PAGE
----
Robert P. Irvine (University of Edinburgh)

Posted on Friday, March 5th, 2010

‘Stevenson the Communard’

When Stevenson stopped off in Paris to visit his cousin Bob in April 1874, the city was still under martial law after the suppression of the Commune three years before. This paper will read two of Stevenson’s stories, ‘Providence and the Guitar’ (London Magazine, November 1878) and ‘The Treasure of Franchard’ (Longman’s, April 1883) as responses to fall of the Commune and the rise of the Third Republic. Both stories dramatise an encounter between a morally-complacent village republicanism (in the figure of the Commissary of Police and Dr Desprez, respectively) and the rootless performer (the tumbler/thief Jean-Marie, and the musician Léon and his wife). The latter, I will argue, represent the outcasts of the new order in France, those who cannot be assimilated to the bourgeois version of the French nation: they are aligned by these stories with the Communards of 1871 and, before them, the sans culottes of the 1790s.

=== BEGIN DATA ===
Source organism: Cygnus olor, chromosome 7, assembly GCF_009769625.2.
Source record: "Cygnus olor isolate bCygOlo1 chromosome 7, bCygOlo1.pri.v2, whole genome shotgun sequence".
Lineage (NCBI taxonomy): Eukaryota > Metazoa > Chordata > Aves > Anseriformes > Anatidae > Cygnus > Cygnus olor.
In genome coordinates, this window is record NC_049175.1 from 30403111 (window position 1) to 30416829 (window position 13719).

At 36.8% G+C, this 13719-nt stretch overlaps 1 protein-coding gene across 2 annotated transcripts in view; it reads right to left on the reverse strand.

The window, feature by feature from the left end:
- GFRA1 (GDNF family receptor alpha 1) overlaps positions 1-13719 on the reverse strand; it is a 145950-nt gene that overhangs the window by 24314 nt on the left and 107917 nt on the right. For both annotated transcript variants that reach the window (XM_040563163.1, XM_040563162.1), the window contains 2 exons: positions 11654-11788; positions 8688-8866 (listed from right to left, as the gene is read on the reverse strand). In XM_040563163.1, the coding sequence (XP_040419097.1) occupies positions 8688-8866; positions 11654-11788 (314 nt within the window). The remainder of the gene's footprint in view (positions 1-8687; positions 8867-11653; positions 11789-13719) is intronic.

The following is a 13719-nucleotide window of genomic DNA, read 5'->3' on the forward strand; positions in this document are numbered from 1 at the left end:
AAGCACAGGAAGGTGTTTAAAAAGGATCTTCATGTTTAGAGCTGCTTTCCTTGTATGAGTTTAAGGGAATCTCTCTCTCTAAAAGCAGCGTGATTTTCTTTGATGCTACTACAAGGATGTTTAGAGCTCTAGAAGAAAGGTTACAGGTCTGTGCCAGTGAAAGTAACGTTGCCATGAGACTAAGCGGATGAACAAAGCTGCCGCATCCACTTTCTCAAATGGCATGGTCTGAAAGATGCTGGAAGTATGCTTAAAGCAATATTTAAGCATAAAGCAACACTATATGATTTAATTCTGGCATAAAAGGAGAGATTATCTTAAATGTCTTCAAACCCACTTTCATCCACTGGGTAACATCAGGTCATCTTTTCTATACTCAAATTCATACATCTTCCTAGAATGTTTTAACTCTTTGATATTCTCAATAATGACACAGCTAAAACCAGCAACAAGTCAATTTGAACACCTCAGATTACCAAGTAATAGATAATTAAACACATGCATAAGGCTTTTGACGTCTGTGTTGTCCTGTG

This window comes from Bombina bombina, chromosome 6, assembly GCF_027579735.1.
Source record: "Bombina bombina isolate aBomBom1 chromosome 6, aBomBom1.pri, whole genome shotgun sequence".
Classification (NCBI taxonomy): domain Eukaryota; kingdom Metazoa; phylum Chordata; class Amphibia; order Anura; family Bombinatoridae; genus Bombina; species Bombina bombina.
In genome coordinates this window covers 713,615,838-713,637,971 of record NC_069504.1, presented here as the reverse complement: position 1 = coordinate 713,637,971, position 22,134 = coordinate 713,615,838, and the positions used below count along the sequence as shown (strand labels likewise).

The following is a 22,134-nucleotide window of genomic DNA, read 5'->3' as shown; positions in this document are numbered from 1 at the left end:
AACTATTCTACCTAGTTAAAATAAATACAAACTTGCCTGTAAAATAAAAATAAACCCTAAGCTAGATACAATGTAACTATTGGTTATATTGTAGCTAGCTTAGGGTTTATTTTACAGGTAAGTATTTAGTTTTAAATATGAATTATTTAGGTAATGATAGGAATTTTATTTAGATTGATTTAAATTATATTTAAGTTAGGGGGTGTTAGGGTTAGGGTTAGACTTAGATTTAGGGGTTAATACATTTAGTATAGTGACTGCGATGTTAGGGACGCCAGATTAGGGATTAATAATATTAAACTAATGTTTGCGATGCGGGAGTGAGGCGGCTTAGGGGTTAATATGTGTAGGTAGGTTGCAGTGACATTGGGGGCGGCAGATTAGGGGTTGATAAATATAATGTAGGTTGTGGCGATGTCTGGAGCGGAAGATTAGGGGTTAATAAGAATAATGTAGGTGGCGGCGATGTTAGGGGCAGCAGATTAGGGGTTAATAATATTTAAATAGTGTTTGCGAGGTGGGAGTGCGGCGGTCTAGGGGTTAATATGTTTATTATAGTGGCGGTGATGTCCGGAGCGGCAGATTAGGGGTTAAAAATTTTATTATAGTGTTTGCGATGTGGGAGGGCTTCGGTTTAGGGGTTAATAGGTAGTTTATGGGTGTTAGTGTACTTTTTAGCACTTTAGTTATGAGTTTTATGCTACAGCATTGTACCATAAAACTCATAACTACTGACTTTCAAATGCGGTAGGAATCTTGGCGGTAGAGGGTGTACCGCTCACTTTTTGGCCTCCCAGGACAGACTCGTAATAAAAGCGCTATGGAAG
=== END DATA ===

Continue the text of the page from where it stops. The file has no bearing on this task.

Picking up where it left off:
However, I will also argue (in accordance with the conference’s theme of ‘locating Stevenson’) that these stories are not just about France. Rather, Stevenson uses the Third Republic as the setting for his critique of the liberal social order being established in the U.K. as well. Stevenson’s anti-liberalism finds expression in sympathetic identification with the defeated communards, but is not itself a radical or democratic position. The paper will end by gesturing towards the way this anti-liberalism is less obviously articulated in full-length fictions such as Treasure Island.

Categorized as Abstracts

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